The Hunger Games is one of the most popular book series in the past several years—if not ever. Even if you’ve been living under a rock since 2008 when the first book came out, it’s likely you still would have managed to hear about these books somehow. The Hunger Games trilogy is more than deserving of all the praise it receives. It features an inventive dystopian world, a compelling and fiercely independent female protagonist, and plenty of exciting action scenes.
If you’ve sunk into a book depression since finishing the series, you’re in luck! Here are seven essential reads for every Hunger Games fan.
1) Battle Royale by Koushun Takami
In a nightmarish, dystopian version of future Japan, forty-two junior high students are sent to a deserted island and ordered to fight to the death. This gruesome ritual is part of a military project referred to simply as The Program, which uses fear to control the population. The teens are given weapons and forced to murder one another until only one is left standing. The only rule is that one person has to die every twenty-four hours, or else everyone else will be killed.
This thriller was published in 1999—nearly a decade before The Hunger Games landed on bookshelves. Yet the similarities between the two stories are profound. Young people who live in a dystopian society are dropped into an isolated setting where they are forced to kill one another by an authority who rules by fear and intimidation.
But while both stories feature teens, no one would ever call Battle Royale a young-adult novel. It is substantially darker in tone and much, much more violent. The way it delves into the psychology of each student—rather than just one main character—is utterly fascinating and will send you flying through the book’s 666 pages.
2) Divergent by Veronica Roth
In future Chicago, society has been divided into five factions based on developing a particular virtue: Abnegation (the selfless), Candor (the truthful), Amity (the peaceful), Erudite (the knowledgeable), and Dauntless (the brave). Tris is forced to choose between staying with her Abnegation family and being true to herself. After she shocks everyone with her decision, she heads down a new and thrilling path while working to keep a secret hidden. Because there’s something different about Tris—and in this world, different is dangerous.
The Hunger Games comparisons are inevitable when it comes to this extremely popular series. Both trilogies feature strong young women who live in a future society where citizens are divided into different groups, and (rather reluctantly) end up facing off against an oppressive authority. Tensions are high throughout each story, and death is always on the menu.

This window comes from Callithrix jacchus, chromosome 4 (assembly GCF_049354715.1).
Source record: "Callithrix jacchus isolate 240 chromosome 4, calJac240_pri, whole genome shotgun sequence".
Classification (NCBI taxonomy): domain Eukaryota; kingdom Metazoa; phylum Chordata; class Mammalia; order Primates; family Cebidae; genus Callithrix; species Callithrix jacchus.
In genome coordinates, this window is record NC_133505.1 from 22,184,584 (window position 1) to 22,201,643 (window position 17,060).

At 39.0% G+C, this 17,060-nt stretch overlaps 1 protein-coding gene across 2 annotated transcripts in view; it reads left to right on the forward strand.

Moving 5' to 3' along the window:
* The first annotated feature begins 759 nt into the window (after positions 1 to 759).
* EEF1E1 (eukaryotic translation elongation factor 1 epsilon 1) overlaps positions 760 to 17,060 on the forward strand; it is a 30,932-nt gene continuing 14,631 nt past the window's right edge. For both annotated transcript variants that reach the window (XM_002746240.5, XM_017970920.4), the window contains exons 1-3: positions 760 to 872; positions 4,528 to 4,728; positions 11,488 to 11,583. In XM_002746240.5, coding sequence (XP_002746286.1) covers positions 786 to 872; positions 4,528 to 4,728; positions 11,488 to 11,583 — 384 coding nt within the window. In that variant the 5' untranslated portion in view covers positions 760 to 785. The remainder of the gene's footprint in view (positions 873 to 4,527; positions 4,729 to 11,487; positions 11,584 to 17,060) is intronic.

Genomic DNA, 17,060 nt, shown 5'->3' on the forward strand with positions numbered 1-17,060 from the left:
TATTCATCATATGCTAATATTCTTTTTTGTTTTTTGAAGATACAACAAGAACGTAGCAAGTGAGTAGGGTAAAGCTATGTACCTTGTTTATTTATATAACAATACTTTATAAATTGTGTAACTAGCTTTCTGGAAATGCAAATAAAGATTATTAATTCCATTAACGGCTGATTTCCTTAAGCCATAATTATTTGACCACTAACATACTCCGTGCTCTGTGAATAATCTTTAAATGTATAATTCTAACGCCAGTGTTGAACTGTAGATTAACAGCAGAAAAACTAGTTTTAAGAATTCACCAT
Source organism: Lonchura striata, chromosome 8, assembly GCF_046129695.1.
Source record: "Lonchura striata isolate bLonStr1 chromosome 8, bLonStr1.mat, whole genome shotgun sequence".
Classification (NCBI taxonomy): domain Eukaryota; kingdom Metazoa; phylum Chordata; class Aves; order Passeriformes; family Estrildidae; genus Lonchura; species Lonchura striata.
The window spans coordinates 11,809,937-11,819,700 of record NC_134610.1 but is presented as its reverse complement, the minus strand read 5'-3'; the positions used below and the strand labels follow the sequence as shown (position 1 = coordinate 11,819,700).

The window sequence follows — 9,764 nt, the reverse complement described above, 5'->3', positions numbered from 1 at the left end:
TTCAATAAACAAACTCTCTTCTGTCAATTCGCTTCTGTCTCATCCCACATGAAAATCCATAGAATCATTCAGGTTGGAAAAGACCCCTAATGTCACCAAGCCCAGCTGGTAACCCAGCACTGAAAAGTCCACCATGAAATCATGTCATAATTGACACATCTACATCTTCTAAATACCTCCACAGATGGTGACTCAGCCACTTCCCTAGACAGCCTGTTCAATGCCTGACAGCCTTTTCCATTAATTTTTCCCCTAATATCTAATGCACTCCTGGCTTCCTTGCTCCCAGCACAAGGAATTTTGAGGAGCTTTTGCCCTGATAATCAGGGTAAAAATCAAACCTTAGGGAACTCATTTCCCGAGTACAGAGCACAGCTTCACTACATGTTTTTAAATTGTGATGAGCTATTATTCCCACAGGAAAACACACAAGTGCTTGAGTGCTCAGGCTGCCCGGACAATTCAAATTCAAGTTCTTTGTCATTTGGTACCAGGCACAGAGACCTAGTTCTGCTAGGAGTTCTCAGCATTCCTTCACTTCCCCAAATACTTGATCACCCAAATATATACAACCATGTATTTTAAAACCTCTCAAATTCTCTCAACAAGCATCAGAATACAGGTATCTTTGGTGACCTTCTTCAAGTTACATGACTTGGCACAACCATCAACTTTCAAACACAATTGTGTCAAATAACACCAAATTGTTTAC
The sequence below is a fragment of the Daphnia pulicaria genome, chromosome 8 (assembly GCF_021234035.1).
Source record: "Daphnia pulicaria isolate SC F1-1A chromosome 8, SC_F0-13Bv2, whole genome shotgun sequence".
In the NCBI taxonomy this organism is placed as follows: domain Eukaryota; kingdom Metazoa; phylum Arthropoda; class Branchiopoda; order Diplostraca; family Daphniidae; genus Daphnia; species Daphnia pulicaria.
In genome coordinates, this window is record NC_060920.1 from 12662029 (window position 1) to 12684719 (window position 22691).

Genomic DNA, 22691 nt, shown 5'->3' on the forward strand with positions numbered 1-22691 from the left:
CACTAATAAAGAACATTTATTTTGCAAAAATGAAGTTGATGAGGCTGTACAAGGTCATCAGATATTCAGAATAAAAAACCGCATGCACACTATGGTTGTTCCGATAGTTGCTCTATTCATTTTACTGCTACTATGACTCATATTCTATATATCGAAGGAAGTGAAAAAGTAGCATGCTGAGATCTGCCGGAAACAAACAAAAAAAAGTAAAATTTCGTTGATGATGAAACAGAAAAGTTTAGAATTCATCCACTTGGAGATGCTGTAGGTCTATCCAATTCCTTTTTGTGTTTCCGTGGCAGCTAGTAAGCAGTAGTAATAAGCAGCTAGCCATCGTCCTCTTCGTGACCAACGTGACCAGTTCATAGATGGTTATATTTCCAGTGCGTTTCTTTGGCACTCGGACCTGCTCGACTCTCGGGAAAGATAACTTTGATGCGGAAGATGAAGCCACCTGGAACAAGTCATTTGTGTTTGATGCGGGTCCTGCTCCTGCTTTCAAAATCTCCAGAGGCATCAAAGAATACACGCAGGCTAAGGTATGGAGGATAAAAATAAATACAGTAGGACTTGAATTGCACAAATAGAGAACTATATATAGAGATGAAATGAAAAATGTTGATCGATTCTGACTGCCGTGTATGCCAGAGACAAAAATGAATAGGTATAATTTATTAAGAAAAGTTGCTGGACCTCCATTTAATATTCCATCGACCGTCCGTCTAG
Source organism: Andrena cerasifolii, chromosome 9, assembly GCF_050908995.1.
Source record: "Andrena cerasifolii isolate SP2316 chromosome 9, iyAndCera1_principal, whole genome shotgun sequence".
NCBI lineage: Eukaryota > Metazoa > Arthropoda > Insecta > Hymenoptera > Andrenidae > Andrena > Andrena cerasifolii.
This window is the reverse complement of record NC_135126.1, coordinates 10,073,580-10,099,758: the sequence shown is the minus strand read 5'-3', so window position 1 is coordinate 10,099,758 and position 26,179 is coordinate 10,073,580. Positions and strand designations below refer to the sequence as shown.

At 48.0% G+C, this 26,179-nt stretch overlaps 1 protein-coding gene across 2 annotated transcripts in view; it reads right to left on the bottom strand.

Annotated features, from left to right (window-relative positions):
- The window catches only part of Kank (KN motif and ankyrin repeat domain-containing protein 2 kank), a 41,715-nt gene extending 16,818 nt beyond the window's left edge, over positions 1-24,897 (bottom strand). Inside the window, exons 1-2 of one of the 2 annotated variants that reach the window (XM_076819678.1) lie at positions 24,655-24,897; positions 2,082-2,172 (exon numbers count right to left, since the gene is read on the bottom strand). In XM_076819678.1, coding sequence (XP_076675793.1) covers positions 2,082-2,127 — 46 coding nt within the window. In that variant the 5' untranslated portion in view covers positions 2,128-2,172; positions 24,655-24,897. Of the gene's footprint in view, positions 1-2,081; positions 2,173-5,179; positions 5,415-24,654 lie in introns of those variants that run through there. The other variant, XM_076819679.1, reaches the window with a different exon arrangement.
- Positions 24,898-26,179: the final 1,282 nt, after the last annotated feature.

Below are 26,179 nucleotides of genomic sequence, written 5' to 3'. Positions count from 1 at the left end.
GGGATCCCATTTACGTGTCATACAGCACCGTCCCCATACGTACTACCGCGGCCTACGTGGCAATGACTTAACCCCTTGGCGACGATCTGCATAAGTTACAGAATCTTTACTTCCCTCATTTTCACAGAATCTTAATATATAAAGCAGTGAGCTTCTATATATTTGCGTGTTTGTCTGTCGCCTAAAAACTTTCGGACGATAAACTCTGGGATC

Divergent has plenty of unique touches that keep it from being just a Hunger Games clone, though. The facets of each faction are well executed and the training Tris goes through is extremely cool and Matrix-esque. Tris is a fantastic character and the story’s romantic elements are very engaging.
3) Matched by Ally Condie
Cassia has always trusted that the Society knows best. After all, the Society makes choices that ensures its citizens will have the perfect jobs, long lives, and ideal mates. When she sees her best friend on the Matching screen, she feels sure that he’s the one … until another face flashes for just a moment before fading to black. Now she has to choose between Xander and Ky—one representing the life she’s always known, and the other a new, dangerous path she’s never walked before. Which will she choose? Perfection or passion?
Cassia doesn’t have as many chances to show off her physical aptitude as Katniss or Tris, but she is tough and brave in her own way. The world of this novel is so well-drawn and reminds one of The Giver by Lois Lowry, another dystopian classic.
The characters have great depth here and the relationships between them are deeply compelling. The chemistry between Cassia and Ky is positively electric and their scenes together will definitely keep you turning the pages to find out what happens next.
4) Uglies by Scott Westerfeld
Soon Tally is going to get the operation that will turn her from a repulsive ugly into a stunning pretty. After she becomes a pretty, she’ll get to live in a high-tech paradise where she’ll have fun all the time. But when Tally’s friend Shay runs away before her own operation, the authorities give Tally a choice: find Shay and bring her back, or remain ugly forever.